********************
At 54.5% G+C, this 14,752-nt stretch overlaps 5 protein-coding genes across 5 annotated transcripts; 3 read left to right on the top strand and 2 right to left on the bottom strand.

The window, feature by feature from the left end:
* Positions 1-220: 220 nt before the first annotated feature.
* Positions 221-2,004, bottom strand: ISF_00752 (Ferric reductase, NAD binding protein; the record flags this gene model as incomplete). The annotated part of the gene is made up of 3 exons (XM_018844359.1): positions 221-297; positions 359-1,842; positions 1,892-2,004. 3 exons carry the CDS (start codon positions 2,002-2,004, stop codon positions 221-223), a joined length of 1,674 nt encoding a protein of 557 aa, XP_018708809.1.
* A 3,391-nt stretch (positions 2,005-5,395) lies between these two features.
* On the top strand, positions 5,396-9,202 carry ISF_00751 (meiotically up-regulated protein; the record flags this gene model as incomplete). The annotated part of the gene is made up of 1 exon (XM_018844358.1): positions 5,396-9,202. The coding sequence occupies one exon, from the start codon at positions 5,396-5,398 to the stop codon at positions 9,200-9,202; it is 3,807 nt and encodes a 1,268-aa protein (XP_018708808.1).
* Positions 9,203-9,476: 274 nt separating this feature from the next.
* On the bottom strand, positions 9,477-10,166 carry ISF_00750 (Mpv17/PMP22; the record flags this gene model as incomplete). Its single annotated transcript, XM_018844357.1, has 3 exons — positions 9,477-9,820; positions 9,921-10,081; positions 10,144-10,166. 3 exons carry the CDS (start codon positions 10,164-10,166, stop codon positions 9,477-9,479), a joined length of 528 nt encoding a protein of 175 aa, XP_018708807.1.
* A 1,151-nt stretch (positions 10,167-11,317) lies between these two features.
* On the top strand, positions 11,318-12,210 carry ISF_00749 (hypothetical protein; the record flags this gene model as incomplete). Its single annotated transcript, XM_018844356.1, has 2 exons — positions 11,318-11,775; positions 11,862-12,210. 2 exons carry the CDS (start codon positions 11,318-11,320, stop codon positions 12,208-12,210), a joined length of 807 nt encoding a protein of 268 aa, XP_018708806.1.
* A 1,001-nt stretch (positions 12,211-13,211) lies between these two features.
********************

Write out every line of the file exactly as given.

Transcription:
At 54.5% G+C, this 14,752-nt stretch overlaps 5 protein-coding genes across 5 annotated transcripts; 3 read left to right on the top strand and 2 right to left on the bottom strand.

The window, feature by feature from the left end:
* Positions 1-220: 220 nt before the first annotated feature.
* Positions 221-2,004, bottom strand: ISF_00752 (Ferric reductase, NAD binding protein; the record flags this gene model as incomplete). The annotated part of the gene is made up of 3 exons (XM_018844359.1): positions 221-297; positions 359-1,842; positions 1,892-2,004. 3 exons carry the CDS (start codon positions 2,002-2,004, stop codon positions 221-223), a joined length of 1,674 nt encoding a protein of 557 aa, XP_018708809.1.
* A 3,391-nt stretch (positions 2,005-5,395) lies between these two features.
* On the top strand, positions 5,396-9,202 carry ISF_00751 (meiotically up-regulated protein; the record flags this gene model as incomplete). The annotated part of the gene is made up of 1 exon (XM_018844358.1): positions 5,396-9,202. The coding sequence occupies one exon, from the start codon at positions 5,396-5,398 to the stop codon at positions 9,200-9,202; it is 3,807 nt and encodes a 1,268-aa protein (XP_018708808.1).
* Positions 9,203-9,476: 274 nt separating this feature from the next.
* On the bottom strand, positions 9,477-10,166 carry ISF_00750 (Mpv17/PMP22; the record flags this gene model as incomplete). Its single annotated transcript, XM_018844357.1, has 3 exons — positions 9,477-9,820; positions 9,921-10,081; positions 10,144-10,166. 3 exons carry the CDS (start codon positions 10,164-10,166, stop codon positions 9,477-9,479), a joined length of 528 nt encoding a protein of 175 aa, XP_018708807.1.
* A 1,151-nt stretch (positions 10,167-11,317) lies between these two features.
* On the top strand, positions 11,318-12,210 carry ISF_00749 (hypothetical protein; the record flags this gene model as incomplete). Its single annotated transcript, XM_018844356.1, has 2 exons — positions 11,318-11,775; positions 11,862-12,210. 2 exons carry the CDS (start codon positions 11,318-11,320, stop codon positions 12,208-12,210), a joined length of 807 nt encoding a protein of 268 aa, XP_018708806.1.
* A 1,001-nt stretch (positions 12,211-13,211) lies between these two features.